The Disabilities Issues Office would support and monitor the use of the Disability Access and Inclusion Lens in all provincial programs and new initiatives, not just those which are disability specific. The Disability Issues Office would use the Disability Access and Inclusion Lens in such a way as to systematically identify, prevent and remove barriers that face persons with disabilities.

The Disability Issues Office would ensure regular, effective and meaningful consultation with representatives of the disabilities community. This consultation would cover all aspects of government programs. The Disability Issues Office would:

  • Develop and coordinate the Annual Roundtable on Disability Issues;
  • Prepare the Annual Roundtable on Disability Issues Report;
  • Coordinate consideration of Roundtable recommendations in the Manitoba Government's annual budget estimates process;
  • Develop the annual White Paper or Draft Action Plan on Disability Issues; and
  • Coordinate the development of a report describing and evaluating actions taken by the Government of Manitoba on the previous year's Roundtable recommendations.

The Disability Issues Office would address issues of importance to children and youth with disabilities and to seniors with disabilities, as well as families and caregivers. It would recognize the double disadvantage faced by women with disabilities, Aboriginal persons with disabilities, and visible minority persons with disabilities.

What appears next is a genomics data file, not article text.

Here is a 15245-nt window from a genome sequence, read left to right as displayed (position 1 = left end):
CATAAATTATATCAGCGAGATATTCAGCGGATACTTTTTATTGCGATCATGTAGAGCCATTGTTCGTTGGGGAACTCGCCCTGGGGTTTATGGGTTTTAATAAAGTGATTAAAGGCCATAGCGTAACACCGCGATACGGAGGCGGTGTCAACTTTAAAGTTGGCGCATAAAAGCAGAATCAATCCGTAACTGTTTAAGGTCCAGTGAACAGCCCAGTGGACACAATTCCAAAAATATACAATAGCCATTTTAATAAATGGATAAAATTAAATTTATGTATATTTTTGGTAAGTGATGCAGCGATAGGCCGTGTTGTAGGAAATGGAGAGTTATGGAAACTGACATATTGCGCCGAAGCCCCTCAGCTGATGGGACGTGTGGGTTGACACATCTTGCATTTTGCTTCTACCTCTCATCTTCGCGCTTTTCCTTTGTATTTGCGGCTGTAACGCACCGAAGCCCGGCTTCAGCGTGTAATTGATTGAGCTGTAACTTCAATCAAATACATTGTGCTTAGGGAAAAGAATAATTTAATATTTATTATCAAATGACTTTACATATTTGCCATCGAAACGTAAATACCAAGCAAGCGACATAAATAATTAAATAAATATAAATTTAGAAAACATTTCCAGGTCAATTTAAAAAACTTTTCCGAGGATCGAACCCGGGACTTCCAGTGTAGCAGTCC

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Manitoba Human Rights Code Compliance

In the past, access policies with respect to disability have been just that: policies or statements of general intent without any clear means of enforceability, and without the same sense of commitment often associated with statutory or regulatory legislation. As such, any government initiative toward full inclusion may be undermined by the absence of mechanisms which convert the concepts developed in this paper into more tangible and, where appropriate, enforceable formats, to ensure that good intentions are translated into concrete action.

Recent decisions of the Supreme Court of Canada have emphasized the need for a more pro-active approach to the issue of accommodation, to ensure that procedures are in place to assess accommodation issues that may arise in the delivery of government services. The requirements for service providers, including governments, are stronger as a result of two recent Supreme Court decisions. There is a clear expectation following the Supreme Court of Canada ruling in Grismer v. B.C. Superintendent of Motor Vehicles and the Attorney-General of B.C., that "This decision stands for the proposition that those who provide services subject to the Human Rights Code must adopt standards that accommodate people with disabilities where this can be done without sacrificing their legitimate objectives and without incurring undue hardship."

We propose the use of institutions and mechanisms such as the Human Rights Commission and the Human Rights Code to enhance the accommodation process in the context of government services. This may entail the creation of a regulatory process, or a system of enhanced guidelines, coupled with a monitoring function. It should be noted that this would not replace the existing complaint-driven structure under human rights legislation.